September 7, 2010

A tweet can cost you plenty

Posted in current events, Social Life, social media, Work-Life at 3:17 pm by Jennifer

Love it or hate it, Twitter is steadily gaining in popularity and doesn’t seem to be going anywhere anytime soon. Celebrities, athletes, CEO’s and everyone in between are communicating these days in short sentences, but 140 characters is still enough to get into big trouble.

Professional athlete Stephanie Rice may have won big at the Olympics, but when she tweeted an offensive statement during a heated rugby match she immediately experienced international backlash. Despite making a public apology and taking down the offending tweet, Jaguar soon dropped their endorsement of Stephanie.

Jaguar spokesman Mark Eedle released the following statement on the issue; “We have terminated our agreement with her. It’s to do with how we want to associate our brand and unfortunately this … is not an association we want to have going forward.” (Source: AP)

While I firmly believe that in many instances a person’s private life should remain private and outside the realm of corporate/public scrutiny, when you enter into certain careers or accept corporate endorsements you accept the terms and the level of public accountability that come with it. Tiger Woods is another example of companies making a judgment call and ending endorsements based on the personal life of their spokesperson – and he lost a lot more than his wife over his scandal. Stephanie may not have meant to offend anyone and chose her words in the heat of the moment, but the result is a lesson for all of us.

A few lessons learnt;

  • It’s good practice to brief your clients in social media usage and etiquette, even as a refresher. People have varying levels of experience in understanding new mediums of communication.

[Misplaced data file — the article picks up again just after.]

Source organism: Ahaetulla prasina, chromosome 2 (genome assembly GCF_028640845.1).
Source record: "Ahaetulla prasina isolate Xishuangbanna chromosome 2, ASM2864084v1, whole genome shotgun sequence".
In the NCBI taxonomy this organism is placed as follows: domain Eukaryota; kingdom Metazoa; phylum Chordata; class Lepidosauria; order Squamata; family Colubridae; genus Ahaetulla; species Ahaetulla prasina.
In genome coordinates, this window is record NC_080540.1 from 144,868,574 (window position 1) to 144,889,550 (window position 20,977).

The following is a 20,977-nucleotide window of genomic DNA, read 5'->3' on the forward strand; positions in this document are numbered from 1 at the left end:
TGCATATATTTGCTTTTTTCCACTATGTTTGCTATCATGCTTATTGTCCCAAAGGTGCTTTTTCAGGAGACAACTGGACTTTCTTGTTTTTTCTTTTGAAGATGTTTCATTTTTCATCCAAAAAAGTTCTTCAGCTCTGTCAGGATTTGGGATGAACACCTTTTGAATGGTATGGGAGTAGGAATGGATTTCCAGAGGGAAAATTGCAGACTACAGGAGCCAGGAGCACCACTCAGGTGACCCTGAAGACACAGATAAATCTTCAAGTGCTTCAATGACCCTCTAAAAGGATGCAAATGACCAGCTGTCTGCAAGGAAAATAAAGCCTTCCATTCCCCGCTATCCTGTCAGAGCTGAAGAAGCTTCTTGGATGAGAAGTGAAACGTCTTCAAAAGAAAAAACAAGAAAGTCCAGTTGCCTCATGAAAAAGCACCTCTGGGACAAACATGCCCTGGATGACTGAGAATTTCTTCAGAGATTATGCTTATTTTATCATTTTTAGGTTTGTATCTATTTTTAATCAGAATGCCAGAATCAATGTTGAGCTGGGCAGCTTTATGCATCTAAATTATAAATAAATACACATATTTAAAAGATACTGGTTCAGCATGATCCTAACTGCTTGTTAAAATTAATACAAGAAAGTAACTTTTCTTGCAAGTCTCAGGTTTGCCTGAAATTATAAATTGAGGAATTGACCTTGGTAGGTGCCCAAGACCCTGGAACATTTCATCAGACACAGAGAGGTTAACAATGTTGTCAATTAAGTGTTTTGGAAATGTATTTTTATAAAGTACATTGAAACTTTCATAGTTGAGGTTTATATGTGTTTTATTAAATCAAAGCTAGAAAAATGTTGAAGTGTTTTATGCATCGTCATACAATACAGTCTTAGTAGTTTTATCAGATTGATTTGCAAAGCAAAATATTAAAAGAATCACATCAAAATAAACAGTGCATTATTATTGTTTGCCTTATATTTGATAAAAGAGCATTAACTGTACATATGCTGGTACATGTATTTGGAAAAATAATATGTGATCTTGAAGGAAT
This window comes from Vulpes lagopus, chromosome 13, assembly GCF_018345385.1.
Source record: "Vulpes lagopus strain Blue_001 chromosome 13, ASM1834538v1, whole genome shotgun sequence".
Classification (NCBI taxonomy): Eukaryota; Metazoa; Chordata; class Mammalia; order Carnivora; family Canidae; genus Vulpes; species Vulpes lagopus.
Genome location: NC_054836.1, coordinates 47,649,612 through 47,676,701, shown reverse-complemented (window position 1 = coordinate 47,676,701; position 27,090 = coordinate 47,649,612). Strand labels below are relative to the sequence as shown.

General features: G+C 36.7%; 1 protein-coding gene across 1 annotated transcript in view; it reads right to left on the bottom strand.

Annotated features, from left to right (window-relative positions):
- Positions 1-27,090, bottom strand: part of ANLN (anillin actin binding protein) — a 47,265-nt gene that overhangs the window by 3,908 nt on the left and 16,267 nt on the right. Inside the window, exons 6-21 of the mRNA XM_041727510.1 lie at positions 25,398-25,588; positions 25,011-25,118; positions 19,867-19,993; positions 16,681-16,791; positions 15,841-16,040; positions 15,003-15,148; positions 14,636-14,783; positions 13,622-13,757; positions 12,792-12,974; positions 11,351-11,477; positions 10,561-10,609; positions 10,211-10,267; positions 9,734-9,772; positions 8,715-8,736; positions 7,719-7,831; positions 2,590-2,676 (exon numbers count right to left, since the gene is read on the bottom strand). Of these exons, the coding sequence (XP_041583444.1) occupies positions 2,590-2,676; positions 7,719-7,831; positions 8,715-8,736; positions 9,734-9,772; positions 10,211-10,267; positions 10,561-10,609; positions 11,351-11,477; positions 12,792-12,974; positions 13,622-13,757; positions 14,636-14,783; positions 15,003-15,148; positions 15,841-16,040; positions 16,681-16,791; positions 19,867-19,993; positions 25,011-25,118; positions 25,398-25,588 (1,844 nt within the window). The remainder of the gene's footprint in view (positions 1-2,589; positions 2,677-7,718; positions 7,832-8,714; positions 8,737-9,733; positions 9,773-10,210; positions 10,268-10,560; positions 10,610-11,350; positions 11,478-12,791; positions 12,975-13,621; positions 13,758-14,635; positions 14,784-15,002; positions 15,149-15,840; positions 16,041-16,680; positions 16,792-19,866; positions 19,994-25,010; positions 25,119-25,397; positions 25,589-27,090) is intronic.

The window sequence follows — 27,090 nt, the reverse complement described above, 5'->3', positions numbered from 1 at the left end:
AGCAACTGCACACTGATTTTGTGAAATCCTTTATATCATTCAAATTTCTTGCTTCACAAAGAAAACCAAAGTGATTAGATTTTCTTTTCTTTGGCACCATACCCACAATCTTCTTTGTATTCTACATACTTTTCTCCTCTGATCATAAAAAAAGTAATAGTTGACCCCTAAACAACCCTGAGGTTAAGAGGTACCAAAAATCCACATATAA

• If your company or client sponsors and/or uses individuals as spokespeople, they are linked to your brand. It’s important to know what they are saying/doing in the public eye as well as messages they are sharing through their public profiles.
  • When in doubt, don’t post it. While you can “remove” things there is always an online trail, and you don’t know who may have seen the information before you had a change of heart.
  • Offensive, racist or derogatory words? I’m of the opinion they’re never okay no matter the context.

 Do you think Jaguar was justified in terminating their endorsement over her tweet?

 -BB

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2 Comments »

  1. John said,

    It’s absolutely possible to make a mess of things.

    Even though the case of Stephanie Rice is somewhat obvious — almost like standing in the middle of a room full of 8952* random people with a megaphone and shouting the most offensive thing possible, as loud as possible — it’s easy to do something with the best of intentions but as soon as one person gets the impression that there is a negative motive behind it a rolling stone effect takes place and the herd mentality takes over.

    * = number of twitter followers as at 09/08/2010

    • I agree that sometimes things can be taken out of context online, and then it’s the responsibility of the individual who made the statement to clarify their position. Once that happens, people usually are reasonable and understand there was a miscommunication.

      But – there are certain words and language that no matter how you want to portray it after the fact are offensive. It’s important to be aware of the “social” aspect of social media and choose your words carefully.


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